He feels that he has made a reasonable and effective set of decisions, and that he’s happy with the outcome.
Why I’m not a supporter of any type of watchful waiting (WW)
Someone telling me that some treatment approach worked for him always influences me. I hope for everyone’s good health and if some therapy worked for a patient then he surely was a winner.
In addition, short periods of WW are inevitable as patients wait for treatment to begin. Nevertheless, I think that medical care is not a collection of quirky possibilities. The goal is to bring almost all patients back to a state of good health.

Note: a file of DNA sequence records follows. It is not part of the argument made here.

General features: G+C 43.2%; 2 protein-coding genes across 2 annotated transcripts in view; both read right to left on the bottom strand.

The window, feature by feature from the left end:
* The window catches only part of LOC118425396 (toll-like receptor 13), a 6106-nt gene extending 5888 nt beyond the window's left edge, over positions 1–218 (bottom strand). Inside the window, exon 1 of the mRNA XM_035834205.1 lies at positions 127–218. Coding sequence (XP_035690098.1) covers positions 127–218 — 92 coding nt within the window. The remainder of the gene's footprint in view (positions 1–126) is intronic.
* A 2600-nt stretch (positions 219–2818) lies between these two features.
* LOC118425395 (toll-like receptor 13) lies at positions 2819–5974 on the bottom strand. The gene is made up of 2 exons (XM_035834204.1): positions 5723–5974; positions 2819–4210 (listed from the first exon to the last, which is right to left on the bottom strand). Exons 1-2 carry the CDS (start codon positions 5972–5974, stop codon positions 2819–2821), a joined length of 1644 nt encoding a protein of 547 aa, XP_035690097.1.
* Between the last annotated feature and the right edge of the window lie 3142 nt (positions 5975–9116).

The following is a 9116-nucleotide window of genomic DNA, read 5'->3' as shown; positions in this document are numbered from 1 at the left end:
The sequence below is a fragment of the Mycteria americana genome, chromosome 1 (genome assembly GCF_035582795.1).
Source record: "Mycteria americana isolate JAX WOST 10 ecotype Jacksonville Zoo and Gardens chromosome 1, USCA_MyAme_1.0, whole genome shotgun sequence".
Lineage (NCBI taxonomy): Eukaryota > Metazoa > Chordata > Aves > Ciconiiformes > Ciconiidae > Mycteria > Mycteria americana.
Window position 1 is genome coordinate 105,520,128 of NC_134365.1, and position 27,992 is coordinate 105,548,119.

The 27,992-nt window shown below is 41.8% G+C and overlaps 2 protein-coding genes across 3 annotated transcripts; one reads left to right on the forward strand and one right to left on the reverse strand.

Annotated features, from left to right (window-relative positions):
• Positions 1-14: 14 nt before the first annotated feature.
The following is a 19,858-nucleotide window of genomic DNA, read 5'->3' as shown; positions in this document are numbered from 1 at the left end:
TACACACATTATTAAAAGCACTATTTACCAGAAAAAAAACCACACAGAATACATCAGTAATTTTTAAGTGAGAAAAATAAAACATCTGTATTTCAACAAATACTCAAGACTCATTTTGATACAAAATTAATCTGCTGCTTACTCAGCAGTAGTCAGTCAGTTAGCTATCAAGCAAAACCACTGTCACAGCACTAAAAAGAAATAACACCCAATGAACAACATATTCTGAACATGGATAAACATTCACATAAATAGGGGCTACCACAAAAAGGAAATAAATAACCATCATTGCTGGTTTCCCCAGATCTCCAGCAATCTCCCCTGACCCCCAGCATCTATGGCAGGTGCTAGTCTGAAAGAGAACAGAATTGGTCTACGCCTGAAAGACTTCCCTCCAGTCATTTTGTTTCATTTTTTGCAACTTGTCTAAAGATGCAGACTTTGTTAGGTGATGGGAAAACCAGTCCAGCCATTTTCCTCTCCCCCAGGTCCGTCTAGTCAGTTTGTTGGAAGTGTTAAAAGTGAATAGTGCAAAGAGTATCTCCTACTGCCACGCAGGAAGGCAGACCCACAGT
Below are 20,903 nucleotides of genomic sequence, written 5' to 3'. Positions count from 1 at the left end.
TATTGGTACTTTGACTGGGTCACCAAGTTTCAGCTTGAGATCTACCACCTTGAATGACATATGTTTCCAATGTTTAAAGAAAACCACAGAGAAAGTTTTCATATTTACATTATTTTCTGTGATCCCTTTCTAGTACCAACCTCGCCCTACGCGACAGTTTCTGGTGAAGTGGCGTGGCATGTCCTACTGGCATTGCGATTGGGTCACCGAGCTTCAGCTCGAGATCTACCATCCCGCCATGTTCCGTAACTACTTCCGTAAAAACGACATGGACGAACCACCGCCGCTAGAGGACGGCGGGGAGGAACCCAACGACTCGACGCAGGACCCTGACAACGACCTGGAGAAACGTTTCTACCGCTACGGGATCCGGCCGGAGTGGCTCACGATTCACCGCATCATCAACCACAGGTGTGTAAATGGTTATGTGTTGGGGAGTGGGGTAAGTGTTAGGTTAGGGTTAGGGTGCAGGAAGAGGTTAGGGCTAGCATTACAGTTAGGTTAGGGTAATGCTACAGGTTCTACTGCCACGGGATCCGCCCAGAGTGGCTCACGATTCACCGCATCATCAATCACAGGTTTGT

Most of the WW cases are unusual and it is difficult to evaluate the personal judgment by some doctor(s). The following are a few of the problems that doctors and patients face:
1. WW is primarily a method for delaying the date of treatment. If treatment is later required, the patient is older, more likely to have other diseases, and often less able to use the full range of therapies.
2. Almost all WW ideas focus on patients with a Gleason score (GS) of 6 or less. However the scoring has a problem. Dr. Gleason pointed out many years ago that GS=6 seems to act in two ways. Sometimes it’s like GS=3+2, and sometimes it’s like GS=3+4. Notice that in case study #3, the patient tries to separate the cases using a ploidy test. However many noted pathologists have said that such results are unreliable.
3. The basis for all WW approaches is the flawed assumption that the optimum time of treatment is reliably knowable and your doctor knows the answer for you. It’s not true.